Golden Goggles Preview: Female Race of the Year

Commentary by Jeff Commings

PHOENIX, Arizona, October 25. THE Golden Goggles is about a month away, and I can only hope the ladies are making plans to go shopping for that dress that will wow the fans when they walk the red carpet. As for the guys — well, most of them will wait until the last minute.

But we’ve been thinking about this annual event since the nominees were announced last month, and each week I’ve been predicting the winners of the awards that will be presented at the November 24 event. Today’s it is the exciting Female Race of the Year.

Haley Anderson’s 5K at the world championships. Haley Anderson wanted to swim the 5K. It was the event in which she won Olympic silver the year before, and the chance to upgrade to world silver was an exciting prospect. But she didn’t qualify to swim the 10K at worlds, leaving her with just the 5K, somewhat of a sprint for her. With no other event to prove herself on the world stage, Anderson let everyone chase her in the Mediterranean waters, and won by just two tenths of a second. It was a gutsy race, and gave her some ammunition for the three years leading up to Rio.

Missy Franklin’s 200 free at world championships. A surprising win for Franklin, given that she had never won a medal in the 200 free internationally. But after placing fourth in the event in London, Franklin made some big strides in her freestyle, and showed some incredible front-end speed when she took the race out hard and held on as very few can, winning with a 1:54.81. She withstood a charge from defending champion Federica Pellegrini, who is the most unpredictable swimmer in the pool but always seems to find herself at the world championships. Franklin is now the women to beat in two strokes, and that makes her special.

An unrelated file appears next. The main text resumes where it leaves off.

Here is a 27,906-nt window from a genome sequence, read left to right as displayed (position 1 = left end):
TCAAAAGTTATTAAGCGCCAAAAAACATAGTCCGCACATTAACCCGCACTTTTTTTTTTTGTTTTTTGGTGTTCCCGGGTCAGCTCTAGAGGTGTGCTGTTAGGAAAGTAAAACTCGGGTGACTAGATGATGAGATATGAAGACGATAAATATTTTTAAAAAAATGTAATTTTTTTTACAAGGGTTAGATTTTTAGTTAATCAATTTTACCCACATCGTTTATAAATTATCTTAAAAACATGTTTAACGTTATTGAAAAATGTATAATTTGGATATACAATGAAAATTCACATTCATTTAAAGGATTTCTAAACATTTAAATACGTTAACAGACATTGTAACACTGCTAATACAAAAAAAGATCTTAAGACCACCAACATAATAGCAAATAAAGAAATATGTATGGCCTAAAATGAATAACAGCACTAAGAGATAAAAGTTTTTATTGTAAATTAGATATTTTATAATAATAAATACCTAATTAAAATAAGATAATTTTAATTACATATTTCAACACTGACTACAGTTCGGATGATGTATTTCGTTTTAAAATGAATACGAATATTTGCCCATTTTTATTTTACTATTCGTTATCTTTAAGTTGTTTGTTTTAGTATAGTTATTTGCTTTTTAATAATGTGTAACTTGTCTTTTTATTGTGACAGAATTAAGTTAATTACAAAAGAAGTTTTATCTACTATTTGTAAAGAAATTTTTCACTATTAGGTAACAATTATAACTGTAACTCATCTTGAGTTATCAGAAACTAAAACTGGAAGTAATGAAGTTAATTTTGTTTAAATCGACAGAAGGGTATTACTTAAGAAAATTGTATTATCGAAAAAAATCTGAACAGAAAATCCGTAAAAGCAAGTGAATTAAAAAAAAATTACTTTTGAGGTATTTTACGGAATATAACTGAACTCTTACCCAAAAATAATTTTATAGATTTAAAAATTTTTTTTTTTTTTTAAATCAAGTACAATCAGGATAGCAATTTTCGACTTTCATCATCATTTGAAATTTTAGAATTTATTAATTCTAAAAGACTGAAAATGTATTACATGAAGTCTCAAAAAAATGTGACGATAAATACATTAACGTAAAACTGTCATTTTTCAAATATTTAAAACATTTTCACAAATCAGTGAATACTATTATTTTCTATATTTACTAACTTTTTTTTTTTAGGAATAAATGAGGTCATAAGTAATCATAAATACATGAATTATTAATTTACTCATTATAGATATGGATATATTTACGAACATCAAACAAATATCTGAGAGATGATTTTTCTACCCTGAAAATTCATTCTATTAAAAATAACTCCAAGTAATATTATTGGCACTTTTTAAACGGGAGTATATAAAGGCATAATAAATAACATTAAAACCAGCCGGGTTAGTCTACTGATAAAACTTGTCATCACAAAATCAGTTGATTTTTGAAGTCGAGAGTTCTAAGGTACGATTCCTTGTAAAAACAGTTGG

Katie Ledecky’s 800 free at world championships. At the 300-meter mark of this event, just about everyone watching the 800 free final thought the week had finally taken its toll on Katie Ledecky. She had raced 4,800 meters before diving in for the final, and for the first time in a distance race, she wasn’t leading. But after 400 meters, she started creeping up on Lotte Friis and nearly negative split her race. Oh, and she broke the world record, a record everyone had been anxious to see her break since she won gold at the Olympic last year. A gutsy strategy that paid off in gold and a world record time of 8:13.86.

Katie Ledecky’s 1500 free at world championships. It’s not an Olympic event, which is why it’s always exciting to see the race swum at the world championships. It’s an opportunity for the women to show that they are just as tough as the men, and can handle swimming a mile. And in this case, it was one of the most buzzed-about races of the entire meet. At one point, three swimmers were under world record pace, led by Katie Ledecky and Lotte Friis, who zeroed in on each other’s pace and matched it for nearly 16 minutes. A blistering final 100 not only shocked the crowd but sent the swimming community into a frenzy as the final pre-techsuit world record fell to Ledecky with a 15:36.53. There’s no doubt that Ledecky is well on her way to becoming the best distance swimmer in history.

Golden Goggle Award Pick: Ledecky in the 1500 free. I was privileged to watch both of Ledecky’s swims and Franklin’s 200 free, and while all three made the hair on the back of my neck stand on end, only Ledecky’s 1500 freestyle rendered me speechless.

Next week: Analyzing Male Race of the Year

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Author: Archive Team

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